Lookout for MCHT’s New Preserve in Brooksville
In March of 2018, Maine Coast Heritage Trust purchased for conservation a hill summit known as Lookout Rock in Brooksville.
Since then, Regional Steward Caleb Jackson and others have been hard at work turning it into a preserve, free and open to the public.
Creating better access to the preserve
“First off, we knew we had to improve access to the preserve,” says Caleb.
To accomplish that, Senior Project Manager Ciona Ulbrich worked with neighboring landowners, the town of Brooksville, and contractors to adjust the boundary of the preserve to accommodate a better-situated visitor parking lot.
With the parking lot successfully in, this spring Caleb got to work with MCHT seasonal stewardship staff (shout out to Zach Delorenzo, Rafael Matea, Mary Raikes, Jake Sattler, and Joe Garrison!) to improve the trail system.
Beautiful and lasting: Caleb’s approach to trail design
Before picking up a pick mattock, Caleb spent time exploring the property in different seasons—“to figure out what to avoid and what to highlight, and where the water pools, sheds, and runs,” he says.
A key feature of the land is a dramatic granite outcropping, covered in moss, lichen, and ferns. Caleb designed the trail to hug that outcropping, which meant, in some places, building with stone on stone.
“It’s technically tricky and takes more time on the front end to build a trail that way,” says Caleb. “But once you do, it requires much less maintenance over the years. We decided to make an investment up front. In the future, I’ll have to trim back the blueberry bushes—and that’s about it.”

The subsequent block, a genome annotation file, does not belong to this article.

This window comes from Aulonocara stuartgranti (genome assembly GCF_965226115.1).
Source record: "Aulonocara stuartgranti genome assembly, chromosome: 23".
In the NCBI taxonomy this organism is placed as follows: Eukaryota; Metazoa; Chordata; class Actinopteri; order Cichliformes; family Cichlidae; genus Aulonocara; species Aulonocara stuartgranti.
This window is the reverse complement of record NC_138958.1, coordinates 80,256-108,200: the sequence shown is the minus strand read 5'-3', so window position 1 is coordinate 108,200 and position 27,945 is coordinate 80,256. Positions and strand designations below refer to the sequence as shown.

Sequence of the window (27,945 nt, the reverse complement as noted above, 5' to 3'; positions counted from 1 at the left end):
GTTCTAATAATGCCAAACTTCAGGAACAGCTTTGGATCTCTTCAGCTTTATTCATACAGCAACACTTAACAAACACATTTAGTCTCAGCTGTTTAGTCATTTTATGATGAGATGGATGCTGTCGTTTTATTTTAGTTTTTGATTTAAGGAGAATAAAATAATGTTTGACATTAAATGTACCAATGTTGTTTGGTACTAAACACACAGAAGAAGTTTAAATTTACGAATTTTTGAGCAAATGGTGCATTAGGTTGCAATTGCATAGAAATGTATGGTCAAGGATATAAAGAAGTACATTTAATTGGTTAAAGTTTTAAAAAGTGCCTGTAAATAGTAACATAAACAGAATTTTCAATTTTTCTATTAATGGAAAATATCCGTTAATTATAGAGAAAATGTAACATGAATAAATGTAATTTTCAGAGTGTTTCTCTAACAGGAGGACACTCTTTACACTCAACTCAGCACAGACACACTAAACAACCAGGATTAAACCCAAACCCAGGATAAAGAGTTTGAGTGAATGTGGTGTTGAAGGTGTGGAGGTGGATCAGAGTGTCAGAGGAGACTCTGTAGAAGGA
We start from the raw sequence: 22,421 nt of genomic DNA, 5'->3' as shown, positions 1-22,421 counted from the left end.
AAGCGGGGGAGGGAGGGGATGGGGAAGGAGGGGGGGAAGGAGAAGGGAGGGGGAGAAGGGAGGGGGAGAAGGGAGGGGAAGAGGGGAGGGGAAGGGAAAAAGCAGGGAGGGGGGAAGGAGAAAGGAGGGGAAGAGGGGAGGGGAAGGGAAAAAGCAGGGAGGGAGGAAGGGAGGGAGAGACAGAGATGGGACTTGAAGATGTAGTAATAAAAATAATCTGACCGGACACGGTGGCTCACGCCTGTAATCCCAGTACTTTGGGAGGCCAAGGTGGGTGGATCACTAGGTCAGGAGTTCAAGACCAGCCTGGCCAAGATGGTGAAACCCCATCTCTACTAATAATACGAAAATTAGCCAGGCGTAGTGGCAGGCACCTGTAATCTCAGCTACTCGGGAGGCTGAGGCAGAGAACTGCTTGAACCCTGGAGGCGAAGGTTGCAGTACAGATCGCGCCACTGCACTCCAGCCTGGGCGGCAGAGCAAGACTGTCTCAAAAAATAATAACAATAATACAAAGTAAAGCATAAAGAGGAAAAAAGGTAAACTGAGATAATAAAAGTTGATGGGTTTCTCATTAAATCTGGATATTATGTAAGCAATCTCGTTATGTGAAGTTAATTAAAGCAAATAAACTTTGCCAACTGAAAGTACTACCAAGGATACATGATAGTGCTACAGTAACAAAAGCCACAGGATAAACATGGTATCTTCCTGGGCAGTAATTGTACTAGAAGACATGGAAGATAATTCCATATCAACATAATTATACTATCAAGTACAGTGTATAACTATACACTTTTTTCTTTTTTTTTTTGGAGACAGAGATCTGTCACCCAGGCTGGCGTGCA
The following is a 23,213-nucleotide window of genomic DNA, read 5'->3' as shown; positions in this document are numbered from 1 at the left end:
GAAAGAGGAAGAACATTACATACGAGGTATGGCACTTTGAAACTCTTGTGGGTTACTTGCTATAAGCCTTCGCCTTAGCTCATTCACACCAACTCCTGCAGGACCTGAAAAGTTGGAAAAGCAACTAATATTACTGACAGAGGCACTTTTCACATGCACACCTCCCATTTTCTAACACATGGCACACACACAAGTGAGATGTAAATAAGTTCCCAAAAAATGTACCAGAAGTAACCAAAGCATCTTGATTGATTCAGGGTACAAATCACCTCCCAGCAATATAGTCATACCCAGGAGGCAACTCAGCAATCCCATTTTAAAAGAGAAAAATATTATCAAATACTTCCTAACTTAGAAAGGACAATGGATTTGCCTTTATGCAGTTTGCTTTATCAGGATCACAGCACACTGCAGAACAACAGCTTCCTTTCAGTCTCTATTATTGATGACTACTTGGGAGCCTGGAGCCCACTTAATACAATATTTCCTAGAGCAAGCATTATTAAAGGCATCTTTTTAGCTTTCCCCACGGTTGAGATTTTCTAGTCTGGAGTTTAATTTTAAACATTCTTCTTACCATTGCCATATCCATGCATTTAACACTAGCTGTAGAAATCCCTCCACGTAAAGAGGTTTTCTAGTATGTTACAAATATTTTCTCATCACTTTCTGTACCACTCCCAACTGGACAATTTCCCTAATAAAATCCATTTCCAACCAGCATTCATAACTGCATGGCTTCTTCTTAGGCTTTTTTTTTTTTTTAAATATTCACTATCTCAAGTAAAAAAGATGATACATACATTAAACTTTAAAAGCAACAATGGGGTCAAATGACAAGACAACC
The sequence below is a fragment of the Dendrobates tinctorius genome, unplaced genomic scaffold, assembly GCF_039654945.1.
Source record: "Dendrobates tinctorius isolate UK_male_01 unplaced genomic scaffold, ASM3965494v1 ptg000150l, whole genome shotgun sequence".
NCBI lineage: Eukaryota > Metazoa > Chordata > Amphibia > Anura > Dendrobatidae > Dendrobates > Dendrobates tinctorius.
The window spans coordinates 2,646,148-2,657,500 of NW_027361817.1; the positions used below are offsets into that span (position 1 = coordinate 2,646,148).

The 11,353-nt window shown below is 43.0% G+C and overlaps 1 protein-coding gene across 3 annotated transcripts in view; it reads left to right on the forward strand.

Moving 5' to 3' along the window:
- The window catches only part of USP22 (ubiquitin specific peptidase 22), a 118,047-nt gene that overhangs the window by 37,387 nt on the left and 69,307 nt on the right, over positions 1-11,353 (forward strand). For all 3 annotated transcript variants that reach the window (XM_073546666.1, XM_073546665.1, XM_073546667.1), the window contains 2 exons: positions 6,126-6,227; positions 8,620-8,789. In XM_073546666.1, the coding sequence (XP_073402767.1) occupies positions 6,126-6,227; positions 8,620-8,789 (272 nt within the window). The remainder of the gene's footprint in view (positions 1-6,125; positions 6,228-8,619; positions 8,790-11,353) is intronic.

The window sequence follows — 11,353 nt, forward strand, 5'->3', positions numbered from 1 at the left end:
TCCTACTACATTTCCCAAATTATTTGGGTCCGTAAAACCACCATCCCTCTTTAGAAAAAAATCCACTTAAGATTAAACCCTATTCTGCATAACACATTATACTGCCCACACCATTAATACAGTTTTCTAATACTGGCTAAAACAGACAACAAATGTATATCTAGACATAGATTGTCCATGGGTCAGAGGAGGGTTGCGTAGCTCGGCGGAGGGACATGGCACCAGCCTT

“I’m proud of the work we’ve done,” says Caleb. “At the top, Lookout Rock offers this dramatic, sweeping view of Pen Bay. Now, it has a dramatic entrance to match.”
Lots to love about Lookout Rock
This preserve is just 17 acres, with a short (a little under half a mile) and fairly steep trail leading to the summit, with stunning views over Penobscot Bay to the Camden Hills, down to Vinalhaven and Isle au Haut. At one point you can see Walker Pond, the Deer Isle bridge in profile, and the Eggemoggin Reach.
“At the beginning you’re in a wet, mossy forest, and in no time you’re into the uplands, where it’s drier, and you’ll find pitch pine, lichen, and blueberries,” says Caleb. “It’s a really special spot, and I’m excited to share it with more people.”
Caleb has put the kiosk in place and temporary signs have been posted. In the coming weeks and months, he’ll be getting permanent signs up.
Until then, here are directions from Caleb: From Route One Take Route 15 south through Blue Hill Center for 31.3 miles until you reach Herrick Road on your right-hand side. (If you have reached the Deer Isle Bridge you have gone too far.) Take Herrick road for 1.5 miles and the parking lot will be on your left. The parking lot is directly across from the Robin Hood Camp.
We hope you get to visit this special spot soon! Thanks ahead of time for helping us care for it.